After its emergence in 2008, the technology behind the world’s most notorious cryptocurrency, Bitcoin, stayed on the sidelines, attracting attention primarily from startups and the financial services sector. However, it has recently started to get a lot of attention as businesses gradually realize that it could be valuable for much more than just tracking payments.
Simply put, a blockchain is a distributed ledger that classifies transactions into blocks. Each block is chained to the previous one, using sophisticated math, until the first transaction. Entries are permanent, transparent, and searchable, making it possible for community members to view transaction histories in their entirety. Each update constitutes a new “block”, added to the end of the “chain”, a structure that makes it difficult for anyone to modify the records at a later stage. The ledger allows information to be recorded and shared among large groups of unrelated companies and all members must collectively validate any updates, which is in everyone’s interest.
To date, a lot of attention and money has been invested in financial applications for the technology. However, an equally promising test case lies in global supply chain relationships, whose complexity and diversity of interests pose exactly the kinds of challenges this technology seeks to address.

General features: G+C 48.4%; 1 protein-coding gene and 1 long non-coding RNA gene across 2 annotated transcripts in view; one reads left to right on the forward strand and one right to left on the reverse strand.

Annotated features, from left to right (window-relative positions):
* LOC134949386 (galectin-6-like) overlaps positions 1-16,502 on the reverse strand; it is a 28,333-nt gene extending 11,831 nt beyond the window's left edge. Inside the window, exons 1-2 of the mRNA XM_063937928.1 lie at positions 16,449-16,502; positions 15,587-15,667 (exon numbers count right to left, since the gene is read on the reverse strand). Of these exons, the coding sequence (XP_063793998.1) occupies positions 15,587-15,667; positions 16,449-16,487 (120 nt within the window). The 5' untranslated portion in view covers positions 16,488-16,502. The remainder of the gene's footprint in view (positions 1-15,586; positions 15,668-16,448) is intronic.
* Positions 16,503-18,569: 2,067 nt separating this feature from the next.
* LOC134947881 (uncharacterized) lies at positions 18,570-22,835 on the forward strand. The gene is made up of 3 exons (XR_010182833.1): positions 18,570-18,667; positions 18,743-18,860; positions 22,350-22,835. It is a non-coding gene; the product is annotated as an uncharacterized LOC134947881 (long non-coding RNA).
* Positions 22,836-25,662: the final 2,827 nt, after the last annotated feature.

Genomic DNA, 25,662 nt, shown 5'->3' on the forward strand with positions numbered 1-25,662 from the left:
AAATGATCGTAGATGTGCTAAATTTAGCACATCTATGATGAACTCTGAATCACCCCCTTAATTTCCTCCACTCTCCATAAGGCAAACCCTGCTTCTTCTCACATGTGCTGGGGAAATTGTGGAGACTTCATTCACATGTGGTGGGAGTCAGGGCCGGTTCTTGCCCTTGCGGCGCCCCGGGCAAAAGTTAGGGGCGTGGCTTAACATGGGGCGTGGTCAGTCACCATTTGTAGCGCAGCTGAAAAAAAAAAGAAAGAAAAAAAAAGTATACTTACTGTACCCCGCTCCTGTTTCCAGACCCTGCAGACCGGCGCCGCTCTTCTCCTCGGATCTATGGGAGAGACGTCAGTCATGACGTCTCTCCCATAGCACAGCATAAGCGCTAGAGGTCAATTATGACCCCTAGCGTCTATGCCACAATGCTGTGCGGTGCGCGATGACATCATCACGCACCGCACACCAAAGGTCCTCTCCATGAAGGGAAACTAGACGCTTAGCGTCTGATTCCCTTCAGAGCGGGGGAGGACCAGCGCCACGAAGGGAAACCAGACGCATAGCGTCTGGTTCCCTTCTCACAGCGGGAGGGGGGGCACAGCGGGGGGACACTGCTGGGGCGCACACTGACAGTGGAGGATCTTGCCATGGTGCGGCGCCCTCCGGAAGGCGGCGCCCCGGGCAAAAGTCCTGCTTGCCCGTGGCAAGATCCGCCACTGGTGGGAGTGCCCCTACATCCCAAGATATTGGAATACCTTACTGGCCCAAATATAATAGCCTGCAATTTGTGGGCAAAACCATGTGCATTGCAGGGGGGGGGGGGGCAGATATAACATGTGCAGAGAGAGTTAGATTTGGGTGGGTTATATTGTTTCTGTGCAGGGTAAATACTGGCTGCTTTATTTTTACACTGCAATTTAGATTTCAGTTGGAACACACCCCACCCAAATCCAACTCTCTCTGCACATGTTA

A simple application of the blockchain paradigm to the supply chain could be to record the transfer of goods in the general ledger, since the transactions would identify the parties involved, as well as the price, date, location, quality and status of the product and any other . information that would be relevant to supply chain management. The immutable and crypto-based nature of the transactions would make it nearly impossible to compromise the ledger.
Now, a host of startups and corporations are implementing blockchain to reinvent their global supply chain and run their businesses more efficiently:
1. For Maersk, the world’s largest shipping company, the challenge is not tracking the familiar rectangular containers that sail the world on cargo ships. Instead, you are circumnavigating the mountains of paperwork associated with each container. A single container can require seals and approvals of up to 30 parties, including customs, tax and health authorities, spread over 200 interactions or more. While containers can be loaded onto a ship in a matter of minutes, a container can be held in port for days because a piece of paper is lost, while the merchandise inside is spoiled. The cost of moving and keeping track of all this paperwork often equates to the cost of physically moving the container around the world. The system is also rife with fraud, as valuable bill of lading can be tampered with or copied, allowing criminals to divert goods or circulate counterfeit goods, generating billions of dollars in shipping fraud each year.
Last summer, Maersk sought the cooperation of customs authorities, freight forwarders and producers who fill the containers. It started running its first tests of a new digital shipping ledger with these partners, for shipping routes between Rotterdam and Newark. After signing a document, customs authorities could immediately upload a copy of it, with a digital signature, so that everyone else involved, including Maersk himself and other government authorities, could see that it was complete. If there were disputes later, everyone could go back to the registry and be sure that no one had tampered with it in the meantime. The cryptography involved also makes it difficult to forge virtual signatures.